Fig 1. Overview of PlateEditor.

Top: console panel, in which feedback messages are displayed. Left: menu panel, includes all the controls and options for management of the layout, creation and tagging of areas, loading of result and definition files, as well as the analysis tools. Right: main section, divided into two panels; the Layout panel on top is used to select wells and tag the Areas. The Data panel at the bottom allows visualization of the data from the selected result files as heatmaps. This figure can be reproduced using the files from the Simple example.

Ranges are specifically designed to help with repeating sequence of samples. They possess self-incrementing features and can be linked to Definitions, data files used for the resolution of the names for each index. This greatly simplifies the process of tagging as only one Area needs to be defined and tagged, instead of a multitude of them. A typical example is a plate layout for primary screening, where each individual well contains a different compound. The plate layout can be defined by tagging a single range in the relevant wells and the name resolution performed automatically through a Definition file attached to the range (see Usage examples below).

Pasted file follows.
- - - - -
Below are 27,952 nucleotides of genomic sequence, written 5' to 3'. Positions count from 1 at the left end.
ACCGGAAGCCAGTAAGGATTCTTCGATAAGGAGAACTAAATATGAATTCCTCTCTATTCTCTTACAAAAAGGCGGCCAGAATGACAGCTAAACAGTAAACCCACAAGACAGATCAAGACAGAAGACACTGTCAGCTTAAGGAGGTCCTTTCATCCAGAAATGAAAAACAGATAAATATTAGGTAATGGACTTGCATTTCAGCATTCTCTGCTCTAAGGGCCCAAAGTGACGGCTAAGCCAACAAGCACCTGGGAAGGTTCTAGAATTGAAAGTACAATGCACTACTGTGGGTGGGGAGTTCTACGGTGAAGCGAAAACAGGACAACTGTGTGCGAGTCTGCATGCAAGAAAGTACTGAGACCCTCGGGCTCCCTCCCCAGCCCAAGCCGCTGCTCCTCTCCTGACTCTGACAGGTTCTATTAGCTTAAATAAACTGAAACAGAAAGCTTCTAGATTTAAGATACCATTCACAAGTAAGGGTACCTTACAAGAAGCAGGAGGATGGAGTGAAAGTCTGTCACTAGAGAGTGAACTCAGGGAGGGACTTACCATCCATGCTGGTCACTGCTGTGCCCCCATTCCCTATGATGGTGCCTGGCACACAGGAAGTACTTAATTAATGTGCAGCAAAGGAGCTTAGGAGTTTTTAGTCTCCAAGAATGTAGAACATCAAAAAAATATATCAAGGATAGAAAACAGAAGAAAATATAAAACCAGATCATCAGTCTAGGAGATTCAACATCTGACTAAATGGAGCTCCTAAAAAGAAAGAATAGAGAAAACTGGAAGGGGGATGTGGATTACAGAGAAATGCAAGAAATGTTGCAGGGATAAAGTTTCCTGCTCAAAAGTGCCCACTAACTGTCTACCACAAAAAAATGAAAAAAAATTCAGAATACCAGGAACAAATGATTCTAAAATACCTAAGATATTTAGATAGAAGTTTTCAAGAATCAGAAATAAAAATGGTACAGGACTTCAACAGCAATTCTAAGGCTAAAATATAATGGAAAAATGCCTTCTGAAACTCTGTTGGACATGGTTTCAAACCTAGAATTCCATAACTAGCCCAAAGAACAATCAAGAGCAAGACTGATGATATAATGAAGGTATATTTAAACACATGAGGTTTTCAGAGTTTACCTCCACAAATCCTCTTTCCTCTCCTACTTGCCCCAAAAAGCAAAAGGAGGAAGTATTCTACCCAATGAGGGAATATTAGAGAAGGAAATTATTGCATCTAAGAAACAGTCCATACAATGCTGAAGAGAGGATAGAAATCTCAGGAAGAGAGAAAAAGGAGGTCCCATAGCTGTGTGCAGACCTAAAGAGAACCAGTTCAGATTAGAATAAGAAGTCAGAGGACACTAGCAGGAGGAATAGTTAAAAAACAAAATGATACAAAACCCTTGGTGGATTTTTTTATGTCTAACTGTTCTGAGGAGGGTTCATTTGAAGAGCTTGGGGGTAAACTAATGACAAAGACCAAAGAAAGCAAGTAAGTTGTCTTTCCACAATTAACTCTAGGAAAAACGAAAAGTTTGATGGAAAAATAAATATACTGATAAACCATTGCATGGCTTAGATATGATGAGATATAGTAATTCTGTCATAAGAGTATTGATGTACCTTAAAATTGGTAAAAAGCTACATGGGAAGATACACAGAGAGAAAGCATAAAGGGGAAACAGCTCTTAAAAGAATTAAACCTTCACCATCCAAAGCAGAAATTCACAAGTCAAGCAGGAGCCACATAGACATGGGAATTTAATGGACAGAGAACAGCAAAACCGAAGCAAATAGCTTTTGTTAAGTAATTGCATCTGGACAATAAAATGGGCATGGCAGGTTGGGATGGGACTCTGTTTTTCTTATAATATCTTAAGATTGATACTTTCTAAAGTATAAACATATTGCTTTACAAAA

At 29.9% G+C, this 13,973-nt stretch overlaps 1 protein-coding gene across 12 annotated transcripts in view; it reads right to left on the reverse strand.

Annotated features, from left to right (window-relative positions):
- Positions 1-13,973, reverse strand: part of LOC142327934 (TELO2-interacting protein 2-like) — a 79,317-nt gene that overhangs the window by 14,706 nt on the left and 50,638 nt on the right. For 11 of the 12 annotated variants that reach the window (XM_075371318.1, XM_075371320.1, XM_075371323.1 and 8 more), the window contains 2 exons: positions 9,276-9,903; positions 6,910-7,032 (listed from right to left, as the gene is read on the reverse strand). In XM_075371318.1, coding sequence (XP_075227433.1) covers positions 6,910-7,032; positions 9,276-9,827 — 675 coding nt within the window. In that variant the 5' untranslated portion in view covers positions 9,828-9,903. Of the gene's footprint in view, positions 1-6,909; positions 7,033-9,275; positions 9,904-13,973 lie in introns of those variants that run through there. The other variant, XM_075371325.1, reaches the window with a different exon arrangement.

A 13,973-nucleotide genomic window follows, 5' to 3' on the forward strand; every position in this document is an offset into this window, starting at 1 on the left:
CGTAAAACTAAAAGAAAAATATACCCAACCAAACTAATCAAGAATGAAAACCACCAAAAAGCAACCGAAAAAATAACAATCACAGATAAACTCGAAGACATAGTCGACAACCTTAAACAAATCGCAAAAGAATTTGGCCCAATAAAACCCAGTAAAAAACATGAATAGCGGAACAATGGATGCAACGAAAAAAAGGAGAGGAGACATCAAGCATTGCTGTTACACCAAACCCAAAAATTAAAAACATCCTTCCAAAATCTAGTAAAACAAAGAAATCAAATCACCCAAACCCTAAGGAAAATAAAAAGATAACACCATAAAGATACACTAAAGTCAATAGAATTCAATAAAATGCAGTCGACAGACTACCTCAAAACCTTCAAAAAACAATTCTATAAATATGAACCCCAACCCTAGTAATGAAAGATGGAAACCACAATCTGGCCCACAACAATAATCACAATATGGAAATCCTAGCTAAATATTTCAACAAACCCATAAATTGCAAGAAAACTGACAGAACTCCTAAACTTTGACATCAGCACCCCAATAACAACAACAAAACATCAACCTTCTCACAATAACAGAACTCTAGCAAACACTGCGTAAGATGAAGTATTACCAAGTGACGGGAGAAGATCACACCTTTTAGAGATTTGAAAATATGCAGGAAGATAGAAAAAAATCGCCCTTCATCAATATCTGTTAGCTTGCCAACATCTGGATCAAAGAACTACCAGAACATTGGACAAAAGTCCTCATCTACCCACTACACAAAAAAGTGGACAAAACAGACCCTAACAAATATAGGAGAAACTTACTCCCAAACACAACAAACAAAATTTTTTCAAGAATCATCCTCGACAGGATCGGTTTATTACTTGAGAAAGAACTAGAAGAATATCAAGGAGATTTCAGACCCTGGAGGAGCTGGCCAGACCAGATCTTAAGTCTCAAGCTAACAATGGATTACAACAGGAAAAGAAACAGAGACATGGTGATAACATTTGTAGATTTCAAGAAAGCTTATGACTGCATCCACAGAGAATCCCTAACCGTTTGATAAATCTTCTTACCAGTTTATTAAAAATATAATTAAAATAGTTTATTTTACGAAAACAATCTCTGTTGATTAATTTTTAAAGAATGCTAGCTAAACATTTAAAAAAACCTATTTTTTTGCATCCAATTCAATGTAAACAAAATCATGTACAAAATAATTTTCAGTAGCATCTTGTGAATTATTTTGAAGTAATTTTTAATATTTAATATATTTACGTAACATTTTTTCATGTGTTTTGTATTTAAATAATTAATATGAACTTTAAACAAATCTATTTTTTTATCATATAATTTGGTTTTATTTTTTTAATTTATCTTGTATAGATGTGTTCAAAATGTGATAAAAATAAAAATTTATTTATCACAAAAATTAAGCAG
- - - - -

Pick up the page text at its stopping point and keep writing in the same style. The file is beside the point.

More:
Data files can be attached to the layout (Results) and the values visualized in the form of 3-color heatmaps. After parsing, a column mapping step is required to indicate which columns contain the data to be visualized, referred to as Parameters (Fig 2A). The column containing the well name is also required, to allow binding of the data to the relevant wells. Optionally a plate name or plate index column can also be mapped, allowing the visualization of multiple plates within a single result file. For clarity results for only one plate are displayed at a time, but the user can navigate between the available plates using the Plate View control (Fig 2B), located under the Data panel. A pairing tool is available to synchronize the result plates with available definition plates. This allows browsing of the result plates while maintaining a link to the correct range definitions (Fig 2C). The user can configure the colors used for the heatmaps using a set of available templates or choosing specific colors among a list of 138. The normalization can also be tuned to use the minimum and maximum values found across all the available plates (default setting), the current plate only, or custom values entered by the user.